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BQ 18 (Winter 2006)


Vol. 5, No. 2


This issue is out of print.

BQ contributor Raymond Henry completed his great tome on Vélocio, the “apostle of cyclotouring,” and we use the opportunity to bring you the story of how Vélocio battled with Henri Desgrange, the founder of the Tour de France. The issue was whether “real men” rode single-speeds or had multiple gears. Desgrange believed that real men chose their gear once and for all. Vélocio pointed out that the racers either walked up the hills or exchanged their bikes at the bottom of steep ascents for machines with smaller gearing. Desgrange was backed by the bicycle industry, which wanted to sell easy-to-make single-speed bicycles, while Vélocio represented cyclotourists, who demanded machines better-suited to riding in the mountains.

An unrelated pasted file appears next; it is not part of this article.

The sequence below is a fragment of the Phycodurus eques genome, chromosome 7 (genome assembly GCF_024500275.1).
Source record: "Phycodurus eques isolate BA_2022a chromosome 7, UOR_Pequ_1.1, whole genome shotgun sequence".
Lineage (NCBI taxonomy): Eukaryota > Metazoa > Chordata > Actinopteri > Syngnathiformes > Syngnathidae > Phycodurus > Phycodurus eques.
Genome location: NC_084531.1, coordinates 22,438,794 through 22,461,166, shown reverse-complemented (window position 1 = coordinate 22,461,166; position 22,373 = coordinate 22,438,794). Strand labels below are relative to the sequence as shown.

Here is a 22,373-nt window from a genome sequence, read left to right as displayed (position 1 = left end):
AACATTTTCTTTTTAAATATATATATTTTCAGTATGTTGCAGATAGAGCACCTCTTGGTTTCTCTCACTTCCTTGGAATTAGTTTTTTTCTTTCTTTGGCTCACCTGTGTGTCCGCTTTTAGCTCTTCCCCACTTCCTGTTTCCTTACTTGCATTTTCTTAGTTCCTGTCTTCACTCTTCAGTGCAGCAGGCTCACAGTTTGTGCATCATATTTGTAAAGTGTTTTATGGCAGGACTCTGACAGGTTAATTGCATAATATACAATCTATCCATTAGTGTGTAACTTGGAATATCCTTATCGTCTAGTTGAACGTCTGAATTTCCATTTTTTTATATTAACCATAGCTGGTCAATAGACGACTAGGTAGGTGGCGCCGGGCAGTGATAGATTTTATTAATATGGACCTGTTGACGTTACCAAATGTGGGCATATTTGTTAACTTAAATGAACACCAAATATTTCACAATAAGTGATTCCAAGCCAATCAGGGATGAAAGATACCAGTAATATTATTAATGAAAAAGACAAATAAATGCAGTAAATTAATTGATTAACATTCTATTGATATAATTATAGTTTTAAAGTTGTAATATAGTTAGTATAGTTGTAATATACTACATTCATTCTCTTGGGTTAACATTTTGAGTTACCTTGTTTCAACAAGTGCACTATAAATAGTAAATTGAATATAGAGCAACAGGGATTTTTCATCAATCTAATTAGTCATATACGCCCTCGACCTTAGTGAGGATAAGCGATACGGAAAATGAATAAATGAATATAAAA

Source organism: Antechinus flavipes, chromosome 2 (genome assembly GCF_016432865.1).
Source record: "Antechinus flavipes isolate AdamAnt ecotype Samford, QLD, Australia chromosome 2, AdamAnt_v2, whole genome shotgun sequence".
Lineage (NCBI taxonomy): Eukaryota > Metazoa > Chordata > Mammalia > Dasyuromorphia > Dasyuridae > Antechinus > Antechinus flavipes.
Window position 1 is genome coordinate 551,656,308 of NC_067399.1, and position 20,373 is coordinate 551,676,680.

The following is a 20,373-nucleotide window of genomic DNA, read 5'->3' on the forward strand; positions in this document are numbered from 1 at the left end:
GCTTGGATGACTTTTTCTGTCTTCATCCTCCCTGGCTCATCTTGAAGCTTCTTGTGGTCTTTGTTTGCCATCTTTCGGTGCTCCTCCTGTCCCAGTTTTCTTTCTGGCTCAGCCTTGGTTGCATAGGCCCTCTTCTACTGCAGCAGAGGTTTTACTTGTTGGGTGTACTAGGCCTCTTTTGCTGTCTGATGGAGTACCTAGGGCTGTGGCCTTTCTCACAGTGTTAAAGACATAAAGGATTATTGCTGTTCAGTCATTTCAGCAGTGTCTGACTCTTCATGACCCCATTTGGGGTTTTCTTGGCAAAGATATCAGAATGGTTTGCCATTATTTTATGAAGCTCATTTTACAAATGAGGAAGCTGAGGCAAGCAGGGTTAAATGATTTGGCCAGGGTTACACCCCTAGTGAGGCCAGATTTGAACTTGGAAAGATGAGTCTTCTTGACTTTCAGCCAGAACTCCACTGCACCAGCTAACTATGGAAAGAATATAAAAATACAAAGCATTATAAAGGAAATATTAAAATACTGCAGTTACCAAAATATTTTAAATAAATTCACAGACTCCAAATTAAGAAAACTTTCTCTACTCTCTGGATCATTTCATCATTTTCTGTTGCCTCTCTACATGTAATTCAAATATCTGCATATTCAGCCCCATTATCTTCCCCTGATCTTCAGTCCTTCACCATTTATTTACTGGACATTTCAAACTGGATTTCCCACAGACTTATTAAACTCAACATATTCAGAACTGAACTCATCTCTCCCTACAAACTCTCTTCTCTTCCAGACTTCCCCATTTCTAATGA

We tested the Kogswell Porteur/Randonneur, which allowed hundreds of riders to try out 650B wheels and low-trail geometries for themselves, greatly helping with getting these ideas accepted. We also feature a fixed-gear René Herse winter training bike, which confusingly carried the downtube logos of Cycles Alex Singer. Our “Randonneuring Basics” article talks about training for long-distance events, while Mark Vande Kamp explains why slower riders really have to work harder than faster ones.



Vol. 5, No. 2


This issue is out of print.
Vélocio vs. Henri Desgrange: Single-speed or multi-speed?
René Herse fixed-gear winter training bike
Randonneuring Basics: Training
Why do slower riders have to work harder?
Test: Kogswell Porteur/Randonneur